Scoring from unlikely sources helps the Oilers stay alive in the Stanley Cup Final

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EDMONTON, Alberta — After having a total of four goals through the first three games of the Stanley Cup Final, the Edmonton Oilers broke out in a big way with offense coming from some unlikely sources to avoid being swept by the Florida Panthers.

Mattias Janmark scored short-handed three minutes into Game 4, Dylan Holloway had two goals to break his lengthy drought, Darnell Nurse got his first of the playoffs and Adam Henrique buried what turned out to be the winner. The result was an 8-1 blowout victory Saturday night that sent the series back to South Florida for Game 5 on Tuesday night.

"To win, you need everybody," said winger Connor Brown, who set up Janmark's goal on a 2-on-1 rush. "It obviously can't always be the big boys. To get us going there with a couple goals, it's important. That's kind of what you need."

The big boys pitched in, too, of course. Connor McDavid had a goal and three assists, and Leon Draisiatl and Zach Hyman each picked up their first two points in the final.

But coach Kris Knoblauch said Janmark and Brown "might've been our best two players." They set the tone early, and the rest of the Oilers followed.

"They've both been fantastic," McDavid said. "Both huge pieces of the team. The job they did on the kill, I thought the whole line played great. They really got us going."

That third line of Janmark, Henrique and Brown combined to put the Oilers up two early, an important boost given the Panthers' push that resulted in a goal from 2019 Stanley Cup winner Vladimir Tarasenko.

Henrique's goal seven minutes in was his second in the final in his career and came 12 years since he also had the winner for New Jersey down 3-0 to the Los Angeles Kings that extended that series.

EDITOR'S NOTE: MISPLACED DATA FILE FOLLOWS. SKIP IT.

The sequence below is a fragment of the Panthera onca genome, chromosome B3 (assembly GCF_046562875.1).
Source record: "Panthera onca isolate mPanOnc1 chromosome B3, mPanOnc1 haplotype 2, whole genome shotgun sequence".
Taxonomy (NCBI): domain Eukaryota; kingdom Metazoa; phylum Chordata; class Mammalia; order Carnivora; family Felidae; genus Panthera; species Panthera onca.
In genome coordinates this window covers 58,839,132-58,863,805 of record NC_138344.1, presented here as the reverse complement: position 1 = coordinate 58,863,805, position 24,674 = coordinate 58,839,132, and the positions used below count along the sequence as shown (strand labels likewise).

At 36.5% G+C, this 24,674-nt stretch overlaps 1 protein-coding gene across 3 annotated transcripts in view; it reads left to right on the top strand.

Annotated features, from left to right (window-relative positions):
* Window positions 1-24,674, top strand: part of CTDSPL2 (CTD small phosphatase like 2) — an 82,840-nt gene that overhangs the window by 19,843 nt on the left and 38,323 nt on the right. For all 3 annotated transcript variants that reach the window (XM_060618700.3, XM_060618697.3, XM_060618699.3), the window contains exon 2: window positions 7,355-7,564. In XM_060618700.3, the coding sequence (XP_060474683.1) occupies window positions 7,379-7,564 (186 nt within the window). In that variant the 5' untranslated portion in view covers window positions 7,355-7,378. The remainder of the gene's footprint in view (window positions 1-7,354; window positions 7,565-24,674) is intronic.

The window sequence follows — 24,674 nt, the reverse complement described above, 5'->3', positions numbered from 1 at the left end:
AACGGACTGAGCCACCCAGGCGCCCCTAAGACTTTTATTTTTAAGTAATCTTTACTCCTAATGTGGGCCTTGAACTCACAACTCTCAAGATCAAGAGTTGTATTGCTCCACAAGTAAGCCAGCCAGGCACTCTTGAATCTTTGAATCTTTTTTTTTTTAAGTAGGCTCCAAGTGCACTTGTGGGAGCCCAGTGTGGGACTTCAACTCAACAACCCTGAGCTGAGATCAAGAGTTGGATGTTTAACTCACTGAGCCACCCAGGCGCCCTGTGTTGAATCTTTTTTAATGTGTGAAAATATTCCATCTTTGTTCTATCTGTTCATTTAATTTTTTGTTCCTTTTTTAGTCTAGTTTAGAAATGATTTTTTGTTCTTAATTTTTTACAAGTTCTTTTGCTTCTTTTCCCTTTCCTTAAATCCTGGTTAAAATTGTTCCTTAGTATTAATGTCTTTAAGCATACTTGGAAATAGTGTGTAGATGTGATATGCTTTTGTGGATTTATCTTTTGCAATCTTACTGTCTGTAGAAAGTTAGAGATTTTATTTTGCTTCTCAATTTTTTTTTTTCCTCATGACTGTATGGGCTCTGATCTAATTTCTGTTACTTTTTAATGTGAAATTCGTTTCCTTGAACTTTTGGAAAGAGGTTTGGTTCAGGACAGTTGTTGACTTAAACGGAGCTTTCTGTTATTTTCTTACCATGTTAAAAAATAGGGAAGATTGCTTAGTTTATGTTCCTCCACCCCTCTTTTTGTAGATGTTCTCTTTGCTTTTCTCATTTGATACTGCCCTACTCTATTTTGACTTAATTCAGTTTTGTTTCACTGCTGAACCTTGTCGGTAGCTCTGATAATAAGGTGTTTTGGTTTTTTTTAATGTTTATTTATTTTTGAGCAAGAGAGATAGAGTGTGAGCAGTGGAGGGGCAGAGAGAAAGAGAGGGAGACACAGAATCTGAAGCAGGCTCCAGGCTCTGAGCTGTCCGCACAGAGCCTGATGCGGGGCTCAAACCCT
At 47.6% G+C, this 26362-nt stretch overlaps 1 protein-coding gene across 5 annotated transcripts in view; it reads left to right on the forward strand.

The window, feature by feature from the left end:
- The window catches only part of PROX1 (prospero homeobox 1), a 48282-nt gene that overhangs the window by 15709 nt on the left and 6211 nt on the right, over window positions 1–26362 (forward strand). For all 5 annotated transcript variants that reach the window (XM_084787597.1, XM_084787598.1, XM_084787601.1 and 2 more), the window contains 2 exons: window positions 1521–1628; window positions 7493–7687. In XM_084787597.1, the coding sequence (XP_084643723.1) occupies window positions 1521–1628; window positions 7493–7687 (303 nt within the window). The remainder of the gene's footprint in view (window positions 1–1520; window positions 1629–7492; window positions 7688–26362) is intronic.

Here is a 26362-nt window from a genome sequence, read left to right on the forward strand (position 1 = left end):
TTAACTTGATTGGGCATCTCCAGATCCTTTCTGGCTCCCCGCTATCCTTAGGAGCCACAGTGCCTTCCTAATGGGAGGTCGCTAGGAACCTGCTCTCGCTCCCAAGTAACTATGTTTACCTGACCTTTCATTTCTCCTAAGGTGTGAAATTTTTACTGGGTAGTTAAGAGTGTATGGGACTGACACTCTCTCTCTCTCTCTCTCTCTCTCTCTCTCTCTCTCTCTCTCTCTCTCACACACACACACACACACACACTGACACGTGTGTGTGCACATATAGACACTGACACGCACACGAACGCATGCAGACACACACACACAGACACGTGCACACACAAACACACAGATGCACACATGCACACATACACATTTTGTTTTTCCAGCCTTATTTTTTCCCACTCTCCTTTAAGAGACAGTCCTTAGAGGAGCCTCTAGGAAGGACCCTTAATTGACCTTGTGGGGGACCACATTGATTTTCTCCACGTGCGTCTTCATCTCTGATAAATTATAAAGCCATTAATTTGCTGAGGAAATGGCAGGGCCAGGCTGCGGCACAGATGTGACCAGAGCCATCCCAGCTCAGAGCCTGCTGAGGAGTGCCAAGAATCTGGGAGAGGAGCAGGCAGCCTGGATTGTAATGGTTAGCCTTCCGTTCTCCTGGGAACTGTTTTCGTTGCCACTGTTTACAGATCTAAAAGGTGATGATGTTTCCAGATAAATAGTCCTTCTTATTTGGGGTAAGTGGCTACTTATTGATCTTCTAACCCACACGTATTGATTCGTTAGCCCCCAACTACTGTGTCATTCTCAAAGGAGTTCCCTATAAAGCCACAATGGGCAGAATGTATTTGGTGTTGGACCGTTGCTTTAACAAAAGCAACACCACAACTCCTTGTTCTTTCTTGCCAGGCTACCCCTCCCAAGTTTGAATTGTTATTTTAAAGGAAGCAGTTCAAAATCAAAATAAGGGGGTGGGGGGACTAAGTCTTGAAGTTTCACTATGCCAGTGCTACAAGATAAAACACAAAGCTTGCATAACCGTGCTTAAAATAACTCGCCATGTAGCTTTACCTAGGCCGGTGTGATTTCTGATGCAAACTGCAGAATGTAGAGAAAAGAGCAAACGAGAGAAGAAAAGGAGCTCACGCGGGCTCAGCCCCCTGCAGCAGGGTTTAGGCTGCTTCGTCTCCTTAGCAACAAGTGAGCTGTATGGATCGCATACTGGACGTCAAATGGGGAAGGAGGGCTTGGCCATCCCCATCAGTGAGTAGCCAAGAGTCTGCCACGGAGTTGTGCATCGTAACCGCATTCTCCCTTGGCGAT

All in all, 15 of Edmonton's 18 skaters registered a point.

"Nice to score a couple of goals to give fans something to cheer about, nice to break through finally," Janmark said. "The top players carry the load on a lot of nights but depth scoring, there has to be nights where we chip in. ... Hopefully, we have a few more."

Knoblauch considered the victory more of a continuation of his team's strong play from Games 1 and 3 than the result of a big adjustment he made to the top two lines, putting Warren Foegele on McDavid's left wing opposite Hyman and dropping Ryan Nugent-Hopkins down to skate with Draisaitl.

"We definitely got the goal-scoring," Knoblauch said. "We were able to put the puck in the net. It was just an amount of time that it was going to happen. But I don't know. Overall, I thought it was pretty good, I guess."

But McDavid, who played for Knoblauch in the junior Ontario Hockey League with the Erie Otters, credited the first-year NHL head coach who took over in November for making another change that paid off.

"He knows our team well," McDavid said. "He's been here long enough now to understand the different dynamics, both on and off the ice. He's done a great job all playoffs long understanding the group, understanding maybe what tweaks are needed. I thought he did another great job tonight in adjusting that way."

Production down the lineup had less to do with that adjustment and more to do with good line chemistry turning into secondary scoring.

"It's massive," Holloway said. "When everyone's chipping in, that's when we're at our best."


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